We are back with question #2 of our series of Practice Problems. This practice problem uses Net Present Value. It is too long for one post, so divided into Part A and Part B. We will post Part B next week.
These Practice Problems will put to use the skills and concepts taught in our BizBasics Online courses and will reinforce your learning. If you start quaking in your boots when you read some of these terms (i.e. NPV, variable cost, depreciation, et. al.), then make sure you check out our Finance courses to learn all about what they mean and how to apply them.
If you would like to submit a problem that we can use for our Practice Problem series, email us at comments@BizBasicsOnline.com.
Now…on to our story.
Charley Choco and Harry Hollick first met as junior investment bankers of a large New York bank. Now in their late 30’s, they have each become well known in the private equity investment industry. Recently, Charley noticed a bankruptcy sale of a national candy company. All the plant assets were up for sale. The brand had failed, the expenses were uncontrolled, and funds were not available to upgrade the aging plant to meet new regulatory demands. This was key to realizing their mutual dream. When they first met, Harry once jokingly said, “Hey, why don’t we start a candy company and call it “Choco-Hollick”?
The idea stuck and as their expertise grew in private equity funding, they occasionally would talk about how the venture could be formed. Now with the availability of a plant, in an adjoining state, Charley and Harry have become serious. They know nothing about candy manufacturing, but they have recruited a world renown retail marketer and a successful CEO who recently retired at an early age and is looking to build something from scratch. The two of them begin developing a pro forma which is a long-range forecast of key financial statements. These include an income statement, a balance sheet, and a statement of cash flow.
The result of this pro forma will provide a cash flow forecast for five years that will be the basis for establishing the viability of the new venture. That cash flow forecast will be “present valued” using a risk-adjusted discount rate to obtain a stock price. If the projected stock price is substantially larger than the proposed individual equity contributions from investors, the venture may take off. That is the end game.
Let’s start now with the first step:
Part A: The Pro Forma Income Statement.
This is an electronic spreadsheet for five years.
Charley and Bill have found Melissa Marketour who is an experienced retail marketing wizard. She has signed on with the venture. Melissa believes that because this is January 2, 2012, that she can have a national marking campaign viable before Halloween. That would give the company income from two of the three main candy holidays. (Valentines Day would be lost, but Halloween and Christmas would be revenue boosters the first year.)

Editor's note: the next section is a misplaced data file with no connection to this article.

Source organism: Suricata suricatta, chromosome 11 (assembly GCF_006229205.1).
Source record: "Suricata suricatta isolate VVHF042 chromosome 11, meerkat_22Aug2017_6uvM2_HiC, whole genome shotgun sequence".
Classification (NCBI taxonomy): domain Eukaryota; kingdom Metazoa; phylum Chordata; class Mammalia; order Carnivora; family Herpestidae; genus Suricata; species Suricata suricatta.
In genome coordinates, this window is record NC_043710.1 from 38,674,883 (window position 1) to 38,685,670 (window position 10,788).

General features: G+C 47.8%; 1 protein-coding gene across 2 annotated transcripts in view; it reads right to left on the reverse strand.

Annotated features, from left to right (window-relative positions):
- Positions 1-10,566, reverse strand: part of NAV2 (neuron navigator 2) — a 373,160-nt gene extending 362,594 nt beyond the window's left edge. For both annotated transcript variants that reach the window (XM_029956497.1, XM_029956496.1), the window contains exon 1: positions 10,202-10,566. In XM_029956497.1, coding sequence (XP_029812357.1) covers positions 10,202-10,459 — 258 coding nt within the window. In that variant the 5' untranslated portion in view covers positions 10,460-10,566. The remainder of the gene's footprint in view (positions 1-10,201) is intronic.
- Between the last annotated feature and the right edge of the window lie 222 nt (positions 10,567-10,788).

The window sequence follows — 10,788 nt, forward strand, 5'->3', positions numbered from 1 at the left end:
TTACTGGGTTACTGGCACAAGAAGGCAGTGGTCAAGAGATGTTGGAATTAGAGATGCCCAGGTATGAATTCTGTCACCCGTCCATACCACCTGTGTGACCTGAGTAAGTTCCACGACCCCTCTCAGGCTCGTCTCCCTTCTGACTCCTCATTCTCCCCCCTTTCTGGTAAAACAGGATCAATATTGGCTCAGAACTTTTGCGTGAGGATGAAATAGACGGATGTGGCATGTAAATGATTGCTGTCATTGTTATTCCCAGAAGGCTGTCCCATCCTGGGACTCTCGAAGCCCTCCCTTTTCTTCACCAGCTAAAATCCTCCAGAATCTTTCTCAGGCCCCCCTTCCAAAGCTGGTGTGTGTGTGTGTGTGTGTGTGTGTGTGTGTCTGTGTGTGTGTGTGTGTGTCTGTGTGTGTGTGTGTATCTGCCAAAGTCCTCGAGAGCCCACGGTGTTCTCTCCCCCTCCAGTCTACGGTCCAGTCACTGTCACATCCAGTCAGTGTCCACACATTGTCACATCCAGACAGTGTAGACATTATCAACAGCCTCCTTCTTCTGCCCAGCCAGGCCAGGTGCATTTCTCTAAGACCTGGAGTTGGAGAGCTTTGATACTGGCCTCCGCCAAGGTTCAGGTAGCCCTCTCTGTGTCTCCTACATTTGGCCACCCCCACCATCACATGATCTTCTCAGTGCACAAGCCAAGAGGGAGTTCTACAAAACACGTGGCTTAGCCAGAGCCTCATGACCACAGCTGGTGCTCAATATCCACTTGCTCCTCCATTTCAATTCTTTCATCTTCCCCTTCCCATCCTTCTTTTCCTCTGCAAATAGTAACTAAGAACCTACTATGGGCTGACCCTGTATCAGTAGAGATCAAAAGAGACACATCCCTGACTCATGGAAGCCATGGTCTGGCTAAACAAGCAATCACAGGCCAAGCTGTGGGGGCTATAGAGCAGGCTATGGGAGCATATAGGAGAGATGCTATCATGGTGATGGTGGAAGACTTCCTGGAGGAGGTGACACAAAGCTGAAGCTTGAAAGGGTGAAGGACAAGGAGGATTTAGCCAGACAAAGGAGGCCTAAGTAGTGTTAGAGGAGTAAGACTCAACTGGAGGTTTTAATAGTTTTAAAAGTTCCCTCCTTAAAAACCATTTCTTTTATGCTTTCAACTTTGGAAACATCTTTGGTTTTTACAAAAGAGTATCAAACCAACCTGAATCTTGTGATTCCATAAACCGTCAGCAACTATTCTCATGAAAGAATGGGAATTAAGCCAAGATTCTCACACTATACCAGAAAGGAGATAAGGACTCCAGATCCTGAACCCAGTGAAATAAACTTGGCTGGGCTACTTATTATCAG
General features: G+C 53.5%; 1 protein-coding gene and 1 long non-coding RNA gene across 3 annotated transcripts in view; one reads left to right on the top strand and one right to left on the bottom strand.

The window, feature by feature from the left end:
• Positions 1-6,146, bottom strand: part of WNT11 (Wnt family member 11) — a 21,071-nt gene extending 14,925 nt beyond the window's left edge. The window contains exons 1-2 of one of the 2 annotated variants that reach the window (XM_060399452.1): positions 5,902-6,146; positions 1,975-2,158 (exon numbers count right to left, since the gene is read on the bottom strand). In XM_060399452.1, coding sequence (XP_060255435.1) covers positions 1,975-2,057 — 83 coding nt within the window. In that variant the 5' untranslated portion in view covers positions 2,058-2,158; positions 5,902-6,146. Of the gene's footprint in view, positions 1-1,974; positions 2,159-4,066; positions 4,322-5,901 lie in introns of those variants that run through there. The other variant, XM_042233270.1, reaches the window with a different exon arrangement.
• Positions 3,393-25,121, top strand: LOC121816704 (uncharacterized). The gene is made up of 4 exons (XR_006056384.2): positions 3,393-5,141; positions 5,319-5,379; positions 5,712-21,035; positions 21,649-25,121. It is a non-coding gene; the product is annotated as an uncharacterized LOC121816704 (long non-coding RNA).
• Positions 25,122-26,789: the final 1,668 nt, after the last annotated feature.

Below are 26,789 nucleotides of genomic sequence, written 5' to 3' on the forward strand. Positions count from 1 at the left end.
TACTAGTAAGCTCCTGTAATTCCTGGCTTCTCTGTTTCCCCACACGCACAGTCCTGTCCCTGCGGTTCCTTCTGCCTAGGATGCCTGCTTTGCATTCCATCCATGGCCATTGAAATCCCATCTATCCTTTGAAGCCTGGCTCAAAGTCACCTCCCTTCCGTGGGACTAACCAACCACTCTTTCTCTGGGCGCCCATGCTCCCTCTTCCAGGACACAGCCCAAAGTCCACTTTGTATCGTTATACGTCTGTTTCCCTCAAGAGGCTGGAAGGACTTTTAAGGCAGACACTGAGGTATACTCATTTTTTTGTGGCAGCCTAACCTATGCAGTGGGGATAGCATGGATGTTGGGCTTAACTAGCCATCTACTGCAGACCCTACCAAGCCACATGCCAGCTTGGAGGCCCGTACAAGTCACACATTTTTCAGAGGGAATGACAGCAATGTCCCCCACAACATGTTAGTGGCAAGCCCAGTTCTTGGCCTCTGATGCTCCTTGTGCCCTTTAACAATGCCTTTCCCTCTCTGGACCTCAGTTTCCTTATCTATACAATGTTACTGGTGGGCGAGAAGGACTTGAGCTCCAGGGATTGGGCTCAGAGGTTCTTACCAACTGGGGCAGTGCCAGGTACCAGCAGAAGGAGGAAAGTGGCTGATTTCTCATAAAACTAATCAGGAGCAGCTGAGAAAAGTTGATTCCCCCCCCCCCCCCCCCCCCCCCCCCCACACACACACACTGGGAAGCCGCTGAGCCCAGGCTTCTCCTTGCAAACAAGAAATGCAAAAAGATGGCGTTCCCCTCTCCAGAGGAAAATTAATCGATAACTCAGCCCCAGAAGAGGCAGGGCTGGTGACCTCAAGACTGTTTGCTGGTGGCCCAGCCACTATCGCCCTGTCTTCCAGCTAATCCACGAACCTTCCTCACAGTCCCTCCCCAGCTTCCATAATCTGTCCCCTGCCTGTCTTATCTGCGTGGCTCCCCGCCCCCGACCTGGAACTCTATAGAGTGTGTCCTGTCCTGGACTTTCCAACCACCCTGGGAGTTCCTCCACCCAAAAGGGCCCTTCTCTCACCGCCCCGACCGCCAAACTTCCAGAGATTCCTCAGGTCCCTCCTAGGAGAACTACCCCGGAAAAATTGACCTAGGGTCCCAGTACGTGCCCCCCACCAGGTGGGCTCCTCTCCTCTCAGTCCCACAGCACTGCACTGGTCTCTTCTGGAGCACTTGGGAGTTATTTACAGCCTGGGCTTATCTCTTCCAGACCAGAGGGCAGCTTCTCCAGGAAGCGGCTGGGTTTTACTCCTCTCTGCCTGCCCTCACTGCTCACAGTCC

Based on Melissa’s projections, the five-year revenue projection is $3million, $7million, $10million, 12.5million, and $15million, respectively.
The proposed CEO, Bucks Boyer, has studied the confectionary industry and believes he can produce product at a 40% variable cost.
The total of the fixed cost is $750,000 for each of the first two years, and twice that during each of the next three years. This includes the marketing campaign for each year.
The depreciation expense is forecasted to be $500,000 the first year and increasing $100,000 each year for the next four years.
The company will have a capital infusion from investors of $5million. That equity will be sufficient for the company to borrow $4million initially. The interest on the debt will be 8% for the first three years. The company plans to pay off much of this high-coupon debt starting in Year 3. Because of its improved debt ratio, the interest is forecasted to be 6% for the final two years. The debt will be reduced to $1.5million in Year 3 and another $1million in Year 4. So for year-end for Year 4 and Year 5, the debt will be $1.5million.
The effective tax rate is 40% each year.
Develop an electronic spreadsheet for the forecasted (proforma) income statement. Put the five years as columns to the right of the first column. The first column will have each of the red bolded items in the case study write-up.
The Income Statement should have totals for EBIT, Pre-Tax Margin, and Net Income. The Biz Bucks Guy gets $138,000 for Year 1 and $1,518,000 for Year 2.
To see the answers to years 3, 4, and 5, and the rest of the completed spreadsheet, click here.
And because we haven’t seen enough chocolate in this post, we will leave you with one more picture…